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1 – 10 of 73
Article
Publication date: 13 February 2017

Aldilla Dharmasasmita, Helen Puntha and Petra Molthan-Hill

The purpose of this paper is to present a food-themed project at Nottingham Trent University, the Sustainability in Practice (SiP) Certificate, which has adopted a…

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Abstract

Purpose

The purpose of this paper is to present a food-themed project at Nottingham Trent University, the Sustainability in Practice (SiP) Certificate, which has adopted a supra-disciplinary approach involving a collaborative enquiry into food sustainability through a flexible online course open to all staff and students.

Design/methodology/approach

The paper will describe the pedagogical approach of the certificate’s online and offline components, the various activities undertaken by participants and the digital tools used to encourage collaboration and skills development. Reflection on participant feedback is incorporated, and special attention is given to how the design of SiP equips students with the skills needed to solve sustainable challenges.

Findings

Feedback from previous participants indicated that despite high engagement in the SiP online discussion forums, there was a desire to go beyond theoretical discussion; students wanted to get actively involved in some practical challenges. “Sustainability Challenge Days” are therefore now offered and comprise in-person discussion, volunteering and collaborative group learning to complement the online course. This practice element as well as the crowdsourcing of sustainable solutions within SiP are described in detail in this paper.

Research limitations/implications

Although estimately 1,000 students have taken the SiP to date, SiP Challenge Day was only piloted this year, following recommendations by student focus groups in 2014 and 2015. Focus groups have not yet been undertaken for the 2015/2016 cohort. The feedback included in this paper is based only on students who participated in the Challenge Days. Analysis of the feedback forms indicates that the 2015/2016 SiP Challenge Days have constituted a promising pilot project, and, therefore, organisation of Challenge Days for the next academic year is already in progress, with two additional themes already in placed.

Practical implications

The SiP Challenge Day events have provided the opportunities for students from across all disciplines to discuss, collaborate and thus find solutions to a contemporary sustainability topic: food scarcity and accessibility. Hence, it has facilitated inter and supradisciplinary learning, a skill that is seldom available in a conventional lecture and/or seminar teaching environment.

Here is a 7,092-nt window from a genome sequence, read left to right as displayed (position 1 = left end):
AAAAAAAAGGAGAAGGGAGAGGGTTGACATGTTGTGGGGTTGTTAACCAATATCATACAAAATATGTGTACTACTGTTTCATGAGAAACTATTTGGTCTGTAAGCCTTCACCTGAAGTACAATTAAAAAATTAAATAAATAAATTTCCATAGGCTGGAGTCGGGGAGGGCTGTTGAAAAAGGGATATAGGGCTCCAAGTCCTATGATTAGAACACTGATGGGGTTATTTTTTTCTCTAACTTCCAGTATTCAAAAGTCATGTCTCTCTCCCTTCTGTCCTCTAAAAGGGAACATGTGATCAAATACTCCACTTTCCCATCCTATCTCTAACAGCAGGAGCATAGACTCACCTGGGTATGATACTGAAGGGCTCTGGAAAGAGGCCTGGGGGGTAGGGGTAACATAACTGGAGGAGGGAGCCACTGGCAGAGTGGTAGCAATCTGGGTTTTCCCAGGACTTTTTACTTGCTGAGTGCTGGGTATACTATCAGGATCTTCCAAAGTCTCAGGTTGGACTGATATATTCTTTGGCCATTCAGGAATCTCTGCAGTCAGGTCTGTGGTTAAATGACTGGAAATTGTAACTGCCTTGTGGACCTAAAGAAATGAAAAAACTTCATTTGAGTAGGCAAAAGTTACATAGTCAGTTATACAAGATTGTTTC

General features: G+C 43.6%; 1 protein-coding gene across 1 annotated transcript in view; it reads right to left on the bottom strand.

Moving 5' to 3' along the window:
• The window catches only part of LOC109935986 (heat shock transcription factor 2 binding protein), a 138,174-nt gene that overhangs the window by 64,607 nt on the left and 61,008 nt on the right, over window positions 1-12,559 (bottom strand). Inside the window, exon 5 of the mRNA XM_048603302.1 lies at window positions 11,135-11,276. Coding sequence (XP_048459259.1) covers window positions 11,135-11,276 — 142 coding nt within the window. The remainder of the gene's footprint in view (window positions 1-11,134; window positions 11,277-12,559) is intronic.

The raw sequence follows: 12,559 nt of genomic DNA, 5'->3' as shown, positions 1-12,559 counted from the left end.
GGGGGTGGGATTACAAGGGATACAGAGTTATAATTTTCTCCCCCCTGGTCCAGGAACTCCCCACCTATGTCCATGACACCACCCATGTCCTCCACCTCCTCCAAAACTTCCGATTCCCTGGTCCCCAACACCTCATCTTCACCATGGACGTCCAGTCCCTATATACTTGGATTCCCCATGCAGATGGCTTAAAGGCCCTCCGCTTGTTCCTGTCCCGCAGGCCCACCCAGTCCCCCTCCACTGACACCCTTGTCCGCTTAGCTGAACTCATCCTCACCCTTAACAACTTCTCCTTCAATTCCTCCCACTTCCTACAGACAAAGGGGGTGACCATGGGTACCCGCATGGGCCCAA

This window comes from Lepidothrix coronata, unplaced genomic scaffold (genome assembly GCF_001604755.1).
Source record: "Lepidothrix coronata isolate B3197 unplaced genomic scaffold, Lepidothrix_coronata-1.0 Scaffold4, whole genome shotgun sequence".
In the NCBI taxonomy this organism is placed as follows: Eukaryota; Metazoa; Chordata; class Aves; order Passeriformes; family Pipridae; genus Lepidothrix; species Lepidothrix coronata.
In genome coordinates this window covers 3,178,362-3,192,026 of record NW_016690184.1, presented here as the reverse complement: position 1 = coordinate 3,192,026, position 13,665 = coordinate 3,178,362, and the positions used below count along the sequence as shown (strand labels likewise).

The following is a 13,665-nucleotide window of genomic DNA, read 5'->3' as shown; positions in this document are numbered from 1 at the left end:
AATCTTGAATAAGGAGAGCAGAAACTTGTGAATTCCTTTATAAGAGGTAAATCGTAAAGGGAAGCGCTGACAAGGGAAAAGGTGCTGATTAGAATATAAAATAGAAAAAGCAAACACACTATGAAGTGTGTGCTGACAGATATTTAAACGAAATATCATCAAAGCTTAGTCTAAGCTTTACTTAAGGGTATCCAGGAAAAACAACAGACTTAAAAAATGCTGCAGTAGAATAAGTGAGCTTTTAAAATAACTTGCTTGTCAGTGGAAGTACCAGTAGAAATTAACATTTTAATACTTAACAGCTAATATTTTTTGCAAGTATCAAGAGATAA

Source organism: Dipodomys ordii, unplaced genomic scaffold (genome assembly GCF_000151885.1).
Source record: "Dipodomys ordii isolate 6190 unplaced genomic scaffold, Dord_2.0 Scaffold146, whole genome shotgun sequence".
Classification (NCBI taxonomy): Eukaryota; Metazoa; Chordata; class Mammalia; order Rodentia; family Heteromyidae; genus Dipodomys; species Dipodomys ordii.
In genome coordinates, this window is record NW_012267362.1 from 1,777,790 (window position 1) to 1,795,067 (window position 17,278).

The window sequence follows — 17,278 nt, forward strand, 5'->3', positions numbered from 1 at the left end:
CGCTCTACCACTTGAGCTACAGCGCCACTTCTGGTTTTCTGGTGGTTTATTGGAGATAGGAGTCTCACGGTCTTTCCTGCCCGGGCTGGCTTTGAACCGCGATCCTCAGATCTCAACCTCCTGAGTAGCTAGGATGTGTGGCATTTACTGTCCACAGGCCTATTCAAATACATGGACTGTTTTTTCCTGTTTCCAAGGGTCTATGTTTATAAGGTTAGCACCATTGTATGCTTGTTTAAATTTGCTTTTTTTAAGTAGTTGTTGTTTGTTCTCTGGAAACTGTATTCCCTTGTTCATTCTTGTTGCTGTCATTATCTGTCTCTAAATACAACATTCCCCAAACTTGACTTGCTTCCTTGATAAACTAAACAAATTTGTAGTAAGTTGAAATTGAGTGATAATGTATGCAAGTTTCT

Social implications

Activities in the SiP Challenge Day events included group discussions, team working and presentations. Some of the feedback received from students have included how they have enjoyed exchanging ideas from colleagues in different schools and culture, as the exchange have had them to consider different opinions and perspectives from other disciplines, culturally.

Originality/value

While a focus on sustainability within higher education curriculum is on the increase, it is still usual for universities to adopt a mono-disciplinary approach to addressing sustainability. This paper illustrates how using the digital world, higher education institutions can adopt a supra-disciplinary approach to facilitate students in addressing real-world sustainability problems. Additionally, how practical sessions can complement students’ digital learning in sustainability is also included in this paper.

Book part
Publication date: 10 July 2014

To examine how reading in electronic formats differs from traditional reading of print.

Abstract

Purpose

To examine how reading in electronic formats differs from traditional reading of print.

Design/methodology/approach

Concepts about digital print are discussed alongside research studies in fields related to multisensory technologies and electronic means of communication. A model of online reading is proposed integrating aspects of information foraging theory. Pedagogical applications are needed to integrate e-reading theory within classrooms.

Findings